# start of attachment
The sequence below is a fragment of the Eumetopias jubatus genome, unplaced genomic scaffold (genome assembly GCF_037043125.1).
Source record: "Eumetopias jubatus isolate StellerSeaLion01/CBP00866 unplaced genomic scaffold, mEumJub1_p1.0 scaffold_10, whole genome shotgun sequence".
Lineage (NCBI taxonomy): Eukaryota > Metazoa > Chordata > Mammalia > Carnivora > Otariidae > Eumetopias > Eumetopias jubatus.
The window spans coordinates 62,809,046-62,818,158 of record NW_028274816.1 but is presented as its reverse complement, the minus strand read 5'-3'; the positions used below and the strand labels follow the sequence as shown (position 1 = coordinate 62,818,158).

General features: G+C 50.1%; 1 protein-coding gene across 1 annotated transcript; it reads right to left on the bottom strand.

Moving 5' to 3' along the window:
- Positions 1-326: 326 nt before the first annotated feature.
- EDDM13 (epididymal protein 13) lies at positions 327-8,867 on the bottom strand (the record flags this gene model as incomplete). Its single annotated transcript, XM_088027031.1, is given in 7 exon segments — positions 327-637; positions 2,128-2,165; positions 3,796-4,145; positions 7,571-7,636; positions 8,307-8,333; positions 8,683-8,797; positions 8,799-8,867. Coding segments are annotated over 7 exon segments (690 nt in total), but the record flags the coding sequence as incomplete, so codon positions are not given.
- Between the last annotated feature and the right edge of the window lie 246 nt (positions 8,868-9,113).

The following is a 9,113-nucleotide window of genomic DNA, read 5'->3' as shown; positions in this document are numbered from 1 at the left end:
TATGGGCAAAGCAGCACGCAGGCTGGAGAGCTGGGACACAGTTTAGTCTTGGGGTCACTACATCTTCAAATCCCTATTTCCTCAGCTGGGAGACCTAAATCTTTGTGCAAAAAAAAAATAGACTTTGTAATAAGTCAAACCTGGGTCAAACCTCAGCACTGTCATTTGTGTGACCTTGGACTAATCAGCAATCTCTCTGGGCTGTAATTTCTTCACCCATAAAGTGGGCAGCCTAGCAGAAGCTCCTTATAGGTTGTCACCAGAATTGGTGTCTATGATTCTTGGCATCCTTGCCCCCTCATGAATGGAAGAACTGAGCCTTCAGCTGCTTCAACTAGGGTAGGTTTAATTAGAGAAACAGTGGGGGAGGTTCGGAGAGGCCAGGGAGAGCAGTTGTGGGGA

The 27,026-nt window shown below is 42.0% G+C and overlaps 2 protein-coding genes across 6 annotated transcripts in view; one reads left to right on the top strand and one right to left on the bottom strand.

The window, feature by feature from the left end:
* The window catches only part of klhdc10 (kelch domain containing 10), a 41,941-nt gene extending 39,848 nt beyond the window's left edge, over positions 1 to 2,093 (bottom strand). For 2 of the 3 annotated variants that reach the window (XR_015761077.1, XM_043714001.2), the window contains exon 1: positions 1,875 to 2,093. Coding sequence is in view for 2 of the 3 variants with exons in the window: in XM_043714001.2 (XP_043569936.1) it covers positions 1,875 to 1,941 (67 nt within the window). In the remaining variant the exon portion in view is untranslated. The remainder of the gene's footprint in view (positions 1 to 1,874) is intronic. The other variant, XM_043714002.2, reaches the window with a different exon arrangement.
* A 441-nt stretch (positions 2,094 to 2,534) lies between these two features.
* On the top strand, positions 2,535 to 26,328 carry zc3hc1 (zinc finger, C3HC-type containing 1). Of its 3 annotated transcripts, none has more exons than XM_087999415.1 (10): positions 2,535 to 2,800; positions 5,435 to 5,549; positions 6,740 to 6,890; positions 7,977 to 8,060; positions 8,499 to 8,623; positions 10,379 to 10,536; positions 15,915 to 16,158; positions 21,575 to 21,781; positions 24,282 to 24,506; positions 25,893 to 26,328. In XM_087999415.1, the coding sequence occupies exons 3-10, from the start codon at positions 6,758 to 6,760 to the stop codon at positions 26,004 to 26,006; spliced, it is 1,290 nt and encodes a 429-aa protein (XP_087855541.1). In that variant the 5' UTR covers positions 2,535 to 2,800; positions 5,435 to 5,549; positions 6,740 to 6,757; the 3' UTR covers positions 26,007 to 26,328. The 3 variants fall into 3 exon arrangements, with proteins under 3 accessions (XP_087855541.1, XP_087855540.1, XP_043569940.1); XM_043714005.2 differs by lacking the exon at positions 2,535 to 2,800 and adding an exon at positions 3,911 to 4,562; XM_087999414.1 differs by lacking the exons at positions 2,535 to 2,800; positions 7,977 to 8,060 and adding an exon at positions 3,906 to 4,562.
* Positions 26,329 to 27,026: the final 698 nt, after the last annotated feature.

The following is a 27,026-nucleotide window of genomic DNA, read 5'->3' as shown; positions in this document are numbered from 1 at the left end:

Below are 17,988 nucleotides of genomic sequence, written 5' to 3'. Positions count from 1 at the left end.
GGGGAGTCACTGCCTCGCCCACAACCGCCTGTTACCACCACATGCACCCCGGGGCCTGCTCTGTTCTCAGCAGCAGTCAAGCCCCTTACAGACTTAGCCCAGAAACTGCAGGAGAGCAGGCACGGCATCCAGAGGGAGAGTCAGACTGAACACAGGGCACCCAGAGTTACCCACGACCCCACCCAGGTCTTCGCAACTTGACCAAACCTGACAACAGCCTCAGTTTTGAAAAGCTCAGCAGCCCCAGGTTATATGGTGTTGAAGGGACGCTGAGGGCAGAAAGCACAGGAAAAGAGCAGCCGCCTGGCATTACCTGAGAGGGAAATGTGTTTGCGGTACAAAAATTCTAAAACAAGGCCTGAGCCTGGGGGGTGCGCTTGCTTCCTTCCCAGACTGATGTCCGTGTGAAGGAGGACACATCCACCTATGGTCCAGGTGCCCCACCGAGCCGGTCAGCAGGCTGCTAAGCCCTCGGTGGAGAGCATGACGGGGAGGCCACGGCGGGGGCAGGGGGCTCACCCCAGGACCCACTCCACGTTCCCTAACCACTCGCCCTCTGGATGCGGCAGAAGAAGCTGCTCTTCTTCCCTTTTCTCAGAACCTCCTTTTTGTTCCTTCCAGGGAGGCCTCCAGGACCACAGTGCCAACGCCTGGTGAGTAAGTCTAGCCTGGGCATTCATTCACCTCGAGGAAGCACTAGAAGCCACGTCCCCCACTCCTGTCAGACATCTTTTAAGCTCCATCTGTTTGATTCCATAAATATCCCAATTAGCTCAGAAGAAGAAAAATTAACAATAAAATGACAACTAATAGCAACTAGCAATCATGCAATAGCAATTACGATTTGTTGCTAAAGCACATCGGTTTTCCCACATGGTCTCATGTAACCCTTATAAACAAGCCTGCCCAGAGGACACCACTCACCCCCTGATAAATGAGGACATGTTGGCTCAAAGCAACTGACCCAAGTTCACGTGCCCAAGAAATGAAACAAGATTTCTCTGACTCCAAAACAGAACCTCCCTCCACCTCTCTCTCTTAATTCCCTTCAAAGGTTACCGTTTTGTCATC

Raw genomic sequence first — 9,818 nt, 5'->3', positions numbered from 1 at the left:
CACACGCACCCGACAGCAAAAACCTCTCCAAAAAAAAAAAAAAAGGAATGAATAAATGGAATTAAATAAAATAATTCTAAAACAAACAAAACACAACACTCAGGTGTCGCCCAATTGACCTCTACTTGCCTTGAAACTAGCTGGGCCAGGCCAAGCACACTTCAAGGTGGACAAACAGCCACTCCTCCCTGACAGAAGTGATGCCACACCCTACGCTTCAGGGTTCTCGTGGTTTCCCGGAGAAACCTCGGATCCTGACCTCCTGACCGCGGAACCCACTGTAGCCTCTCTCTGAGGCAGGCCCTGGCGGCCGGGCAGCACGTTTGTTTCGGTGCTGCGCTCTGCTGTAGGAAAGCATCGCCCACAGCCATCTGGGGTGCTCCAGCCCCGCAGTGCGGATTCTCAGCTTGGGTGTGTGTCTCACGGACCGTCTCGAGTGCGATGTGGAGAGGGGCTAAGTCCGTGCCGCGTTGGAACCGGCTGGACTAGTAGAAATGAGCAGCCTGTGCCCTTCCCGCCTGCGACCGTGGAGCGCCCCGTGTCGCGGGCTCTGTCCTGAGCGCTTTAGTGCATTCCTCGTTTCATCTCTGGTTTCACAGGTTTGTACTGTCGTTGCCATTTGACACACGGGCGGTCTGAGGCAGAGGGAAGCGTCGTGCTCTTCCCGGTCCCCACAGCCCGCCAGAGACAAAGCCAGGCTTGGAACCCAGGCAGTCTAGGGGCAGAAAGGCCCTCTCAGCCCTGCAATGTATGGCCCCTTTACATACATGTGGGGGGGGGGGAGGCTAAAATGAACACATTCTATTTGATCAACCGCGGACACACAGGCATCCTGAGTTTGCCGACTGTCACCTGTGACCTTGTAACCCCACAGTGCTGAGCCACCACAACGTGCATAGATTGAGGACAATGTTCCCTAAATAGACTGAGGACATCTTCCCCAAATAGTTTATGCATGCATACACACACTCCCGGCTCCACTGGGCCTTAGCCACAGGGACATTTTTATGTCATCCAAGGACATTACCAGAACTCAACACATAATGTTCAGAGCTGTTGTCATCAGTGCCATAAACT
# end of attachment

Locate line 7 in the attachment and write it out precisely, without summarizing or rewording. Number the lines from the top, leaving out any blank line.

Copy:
- Positions 1-326: 326 nt before the first annotated feature.